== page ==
Tomorrow is a long time…

“Give me $100 please…”. The boy’s request was nothing if not insistent. Disappointed that I was not a tourist and more than a little surprised that I spoke to him in Nepali, he settled for having his photo taken. A typical encounter in Durbar Square, Kathmandu, which has more than its fair share of would be ‘tour guides’, chancers and street kids looking for a little extra money. I know nothing of the boy beyond that he told me his name, but it does perhaps provide a reminder that poverty and Nepal frequently go hand in hand.

"Give me $100...".  John Callaway 2010

"Give me $100...". John Callaway 2010

Without resorting to a whole list of statistics, a couple of pieces of information provide a stark reminder of the current situation for many of the population in post conflict Nepal. Fifty-four percent of Nepal’s population lives on less than US$1.25 per day, and three and a half million people are considered moderately to severely food insecure, counting Nepal among the poorest countries in South Asia. The 2009 Human Development Index ranks Nepal at 144 out of 182 countries. Hunger and malnutrition have emerged as a ‘silent crisis’ in Nepal.  Three and a half million people in Nepal today are considered moderately to severely food-insecure.  Ongoing political deadlock and instability combined with frequent droughts and floods and sustained high food price inflation have compounded endemic factors, leading to increased vulnerability to food insecurity in the country.  With the inflation rate at 18% as of May 2010, food prices have surpassed those at the height of the 2008 international food crisis, placing those already vulnerable to food insecurity at an even greater risk. Follow these links if you want more information:-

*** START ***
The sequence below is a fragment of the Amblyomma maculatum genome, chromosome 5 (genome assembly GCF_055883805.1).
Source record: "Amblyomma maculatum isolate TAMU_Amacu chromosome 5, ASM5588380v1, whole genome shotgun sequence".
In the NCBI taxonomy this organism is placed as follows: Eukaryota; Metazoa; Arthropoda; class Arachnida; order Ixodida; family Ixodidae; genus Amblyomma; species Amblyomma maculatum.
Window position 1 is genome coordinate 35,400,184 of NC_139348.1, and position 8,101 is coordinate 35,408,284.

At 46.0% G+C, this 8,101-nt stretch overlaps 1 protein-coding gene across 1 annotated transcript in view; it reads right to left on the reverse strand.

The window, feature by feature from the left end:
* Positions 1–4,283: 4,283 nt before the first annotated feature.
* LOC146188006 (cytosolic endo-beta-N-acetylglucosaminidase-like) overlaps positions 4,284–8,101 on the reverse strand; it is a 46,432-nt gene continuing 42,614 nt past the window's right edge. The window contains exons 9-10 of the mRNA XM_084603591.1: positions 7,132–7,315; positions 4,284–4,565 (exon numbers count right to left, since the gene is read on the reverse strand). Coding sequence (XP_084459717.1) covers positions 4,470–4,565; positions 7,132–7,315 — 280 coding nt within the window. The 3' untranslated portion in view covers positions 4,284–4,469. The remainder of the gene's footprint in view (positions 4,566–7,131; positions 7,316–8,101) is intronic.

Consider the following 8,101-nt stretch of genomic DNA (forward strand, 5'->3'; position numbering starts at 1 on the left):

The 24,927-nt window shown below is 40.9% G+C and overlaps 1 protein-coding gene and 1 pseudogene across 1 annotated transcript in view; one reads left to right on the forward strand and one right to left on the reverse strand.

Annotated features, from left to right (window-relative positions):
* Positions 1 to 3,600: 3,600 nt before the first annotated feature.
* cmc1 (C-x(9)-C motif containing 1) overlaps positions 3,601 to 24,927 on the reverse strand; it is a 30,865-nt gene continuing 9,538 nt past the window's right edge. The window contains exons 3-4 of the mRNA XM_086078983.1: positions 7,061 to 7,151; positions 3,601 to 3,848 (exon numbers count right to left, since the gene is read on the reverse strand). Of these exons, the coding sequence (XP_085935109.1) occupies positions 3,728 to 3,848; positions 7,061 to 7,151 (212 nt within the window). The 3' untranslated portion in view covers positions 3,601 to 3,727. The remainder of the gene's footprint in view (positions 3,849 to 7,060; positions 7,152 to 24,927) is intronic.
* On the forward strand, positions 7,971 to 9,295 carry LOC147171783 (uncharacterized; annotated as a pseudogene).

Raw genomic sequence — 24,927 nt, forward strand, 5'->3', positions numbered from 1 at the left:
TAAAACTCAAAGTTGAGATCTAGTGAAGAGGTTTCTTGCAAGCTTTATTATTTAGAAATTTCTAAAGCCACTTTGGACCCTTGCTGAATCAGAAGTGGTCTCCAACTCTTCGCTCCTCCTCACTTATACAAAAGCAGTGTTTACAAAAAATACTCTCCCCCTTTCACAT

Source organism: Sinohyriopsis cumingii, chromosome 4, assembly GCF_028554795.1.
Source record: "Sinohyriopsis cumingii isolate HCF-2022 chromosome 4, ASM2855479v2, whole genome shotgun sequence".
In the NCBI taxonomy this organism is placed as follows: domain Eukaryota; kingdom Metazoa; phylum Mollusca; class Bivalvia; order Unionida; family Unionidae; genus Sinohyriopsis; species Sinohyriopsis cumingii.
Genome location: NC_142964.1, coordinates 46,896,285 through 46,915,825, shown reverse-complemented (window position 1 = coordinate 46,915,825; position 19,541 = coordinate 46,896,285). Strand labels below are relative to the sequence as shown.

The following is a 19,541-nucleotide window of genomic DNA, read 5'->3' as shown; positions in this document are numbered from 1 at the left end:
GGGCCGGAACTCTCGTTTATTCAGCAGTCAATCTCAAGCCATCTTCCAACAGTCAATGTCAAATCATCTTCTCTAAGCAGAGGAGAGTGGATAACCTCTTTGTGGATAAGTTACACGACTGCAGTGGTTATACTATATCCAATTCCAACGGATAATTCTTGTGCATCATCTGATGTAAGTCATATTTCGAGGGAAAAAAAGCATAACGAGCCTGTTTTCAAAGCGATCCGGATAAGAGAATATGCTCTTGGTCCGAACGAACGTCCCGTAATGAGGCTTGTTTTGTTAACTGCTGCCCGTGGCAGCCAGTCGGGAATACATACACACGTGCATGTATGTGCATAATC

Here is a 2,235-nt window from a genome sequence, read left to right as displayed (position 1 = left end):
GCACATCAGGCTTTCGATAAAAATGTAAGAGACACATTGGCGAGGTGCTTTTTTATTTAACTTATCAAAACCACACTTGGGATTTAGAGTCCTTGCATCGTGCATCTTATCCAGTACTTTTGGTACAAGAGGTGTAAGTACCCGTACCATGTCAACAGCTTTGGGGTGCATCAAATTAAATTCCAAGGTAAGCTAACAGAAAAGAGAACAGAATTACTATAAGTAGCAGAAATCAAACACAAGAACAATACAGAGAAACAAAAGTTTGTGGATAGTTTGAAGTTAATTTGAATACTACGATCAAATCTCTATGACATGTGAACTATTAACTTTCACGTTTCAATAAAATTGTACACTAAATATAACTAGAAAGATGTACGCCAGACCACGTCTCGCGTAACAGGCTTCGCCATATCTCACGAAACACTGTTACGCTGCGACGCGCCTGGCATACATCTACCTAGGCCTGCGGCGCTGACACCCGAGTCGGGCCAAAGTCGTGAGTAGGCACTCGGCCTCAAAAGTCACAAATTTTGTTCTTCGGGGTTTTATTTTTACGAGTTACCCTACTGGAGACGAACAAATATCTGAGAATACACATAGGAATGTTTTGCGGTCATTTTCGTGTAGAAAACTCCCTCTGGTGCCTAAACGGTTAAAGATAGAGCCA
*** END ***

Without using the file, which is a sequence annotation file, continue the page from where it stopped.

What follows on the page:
United Nations World Food Programme/Nepal

United Nations Human Development Report/Nepal

Drying maize. Chandeshwori, Banepa. John Callaway 2010

Drying maize. Chandeshwori, Banepa. John Callaway 2010

At the micro level, I turned up at Navadeep Jyoti Kendra last week to discover that they were packing up the office because there is no further funding available, so the scheme effectively ends in less than a week! (It’s not a complete surprise, but still….). I’m not entirely sure what this means for me yet, and there’s a meeting scheduled with VSO to discuss a possible way forward. The Positive Prevention Programme will continue to be run by Sakriya Plus Nepal, with the Navadeep Outreach Educators moving across there, and I would like, at least pro-tem to continue working with the board and any remaining staff to at the very least try and secure some additional funding.  So…watch this space.

Footnote. A slightly surreal experience earlier in the week, whilst walking in to work. The road was lined with armed police all the way to the office. Turns out that the Nepali President, Dr Ram Baran Yadav was inaugurating a Youth Solidarity Festival at Kathmandu University (Dhulikhel) near to the office. Plenty of shots of armed police waiting for the convoy, which shot by in a flash…and frankly one black four wheel drive vehicle is pretty much like another. There’s a very dangerous cow in this shot, but here’s a more routine photo of the Nepali armed police in action.

Waiting For The President... John Callaway 2010

Waiting For The President... John Callaway 2010

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